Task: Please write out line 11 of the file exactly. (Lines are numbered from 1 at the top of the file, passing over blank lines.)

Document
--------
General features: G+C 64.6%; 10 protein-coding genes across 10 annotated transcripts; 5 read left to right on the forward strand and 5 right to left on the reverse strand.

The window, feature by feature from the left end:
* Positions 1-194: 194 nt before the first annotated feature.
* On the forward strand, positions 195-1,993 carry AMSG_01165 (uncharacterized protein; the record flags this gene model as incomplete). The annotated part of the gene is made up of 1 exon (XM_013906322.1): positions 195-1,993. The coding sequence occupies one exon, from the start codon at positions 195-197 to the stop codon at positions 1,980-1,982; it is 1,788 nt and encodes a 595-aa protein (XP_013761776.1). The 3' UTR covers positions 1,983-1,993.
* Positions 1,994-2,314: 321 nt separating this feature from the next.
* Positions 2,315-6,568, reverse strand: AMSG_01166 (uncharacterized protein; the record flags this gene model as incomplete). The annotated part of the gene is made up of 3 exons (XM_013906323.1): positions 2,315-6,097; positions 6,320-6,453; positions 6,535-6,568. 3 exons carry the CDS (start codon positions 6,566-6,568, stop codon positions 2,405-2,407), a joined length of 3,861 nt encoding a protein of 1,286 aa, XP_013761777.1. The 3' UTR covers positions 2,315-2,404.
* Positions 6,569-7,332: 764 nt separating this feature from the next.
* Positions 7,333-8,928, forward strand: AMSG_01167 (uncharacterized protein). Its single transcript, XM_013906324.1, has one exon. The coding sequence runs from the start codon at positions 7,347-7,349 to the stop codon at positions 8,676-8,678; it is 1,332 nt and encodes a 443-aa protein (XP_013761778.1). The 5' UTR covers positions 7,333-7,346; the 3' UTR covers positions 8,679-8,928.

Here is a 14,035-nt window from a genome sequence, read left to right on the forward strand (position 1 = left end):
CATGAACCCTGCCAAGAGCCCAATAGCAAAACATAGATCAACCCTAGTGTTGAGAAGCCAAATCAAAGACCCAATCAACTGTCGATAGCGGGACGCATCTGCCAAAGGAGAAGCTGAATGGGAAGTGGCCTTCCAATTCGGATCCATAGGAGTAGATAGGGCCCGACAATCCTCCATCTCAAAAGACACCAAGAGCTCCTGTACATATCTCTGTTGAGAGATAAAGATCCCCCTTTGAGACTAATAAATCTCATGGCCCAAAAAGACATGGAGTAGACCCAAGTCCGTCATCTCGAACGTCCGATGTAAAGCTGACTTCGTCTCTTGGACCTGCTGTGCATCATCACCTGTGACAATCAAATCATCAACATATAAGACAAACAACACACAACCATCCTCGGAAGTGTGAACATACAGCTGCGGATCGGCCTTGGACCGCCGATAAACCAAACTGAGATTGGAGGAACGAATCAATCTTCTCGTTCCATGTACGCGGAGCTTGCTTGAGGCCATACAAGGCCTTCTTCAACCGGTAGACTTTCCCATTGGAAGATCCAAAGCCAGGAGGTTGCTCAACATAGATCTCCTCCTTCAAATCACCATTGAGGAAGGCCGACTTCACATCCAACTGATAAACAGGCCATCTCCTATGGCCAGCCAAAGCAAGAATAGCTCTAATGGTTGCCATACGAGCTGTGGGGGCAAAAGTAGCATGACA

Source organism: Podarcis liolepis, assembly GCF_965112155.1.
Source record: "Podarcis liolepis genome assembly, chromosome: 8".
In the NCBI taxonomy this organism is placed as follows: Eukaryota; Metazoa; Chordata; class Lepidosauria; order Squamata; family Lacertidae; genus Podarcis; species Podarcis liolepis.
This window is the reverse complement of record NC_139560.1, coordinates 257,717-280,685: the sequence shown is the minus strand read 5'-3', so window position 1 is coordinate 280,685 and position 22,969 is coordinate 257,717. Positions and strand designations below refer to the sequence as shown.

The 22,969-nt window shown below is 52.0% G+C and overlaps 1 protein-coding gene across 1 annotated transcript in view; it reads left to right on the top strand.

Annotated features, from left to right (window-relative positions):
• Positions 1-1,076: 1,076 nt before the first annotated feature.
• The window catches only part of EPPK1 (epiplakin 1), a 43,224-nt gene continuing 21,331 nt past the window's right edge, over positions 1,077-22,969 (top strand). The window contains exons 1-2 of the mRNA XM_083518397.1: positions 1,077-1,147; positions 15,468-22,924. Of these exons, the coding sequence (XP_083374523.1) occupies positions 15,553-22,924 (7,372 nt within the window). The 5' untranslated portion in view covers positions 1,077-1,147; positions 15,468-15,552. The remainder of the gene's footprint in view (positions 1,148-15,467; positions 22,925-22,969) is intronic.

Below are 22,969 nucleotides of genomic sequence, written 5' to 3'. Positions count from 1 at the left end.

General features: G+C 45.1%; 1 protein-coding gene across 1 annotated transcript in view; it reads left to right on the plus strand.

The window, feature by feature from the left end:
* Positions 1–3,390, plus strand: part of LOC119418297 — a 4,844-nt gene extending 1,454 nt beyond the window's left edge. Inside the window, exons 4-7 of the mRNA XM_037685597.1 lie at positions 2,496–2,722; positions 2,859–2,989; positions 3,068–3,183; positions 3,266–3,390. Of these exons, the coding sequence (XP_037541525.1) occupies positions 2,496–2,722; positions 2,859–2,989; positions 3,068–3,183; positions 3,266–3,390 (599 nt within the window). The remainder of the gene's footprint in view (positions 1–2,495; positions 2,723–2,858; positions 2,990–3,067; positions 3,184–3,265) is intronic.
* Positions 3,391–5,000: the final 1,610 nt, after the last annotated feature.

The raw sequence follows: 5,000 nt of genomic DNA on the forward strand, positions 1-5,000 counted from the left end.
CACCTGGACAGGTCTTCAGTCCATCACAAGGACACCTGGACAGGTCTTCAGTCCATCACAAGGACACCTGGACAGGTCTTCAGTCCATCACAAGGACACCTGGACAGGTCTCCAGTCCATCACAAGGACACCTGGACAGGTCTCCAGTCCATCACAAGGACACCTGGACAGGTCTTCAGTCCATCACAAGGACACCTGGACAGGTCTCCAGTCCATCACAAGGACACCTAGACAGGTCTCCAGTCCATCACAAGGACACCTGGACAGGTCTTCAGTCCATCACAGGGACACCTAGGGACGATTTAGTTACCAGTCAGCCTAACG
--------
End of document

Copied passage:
Source organism: Podarcis liolepis, assembly GCF_965112155.1.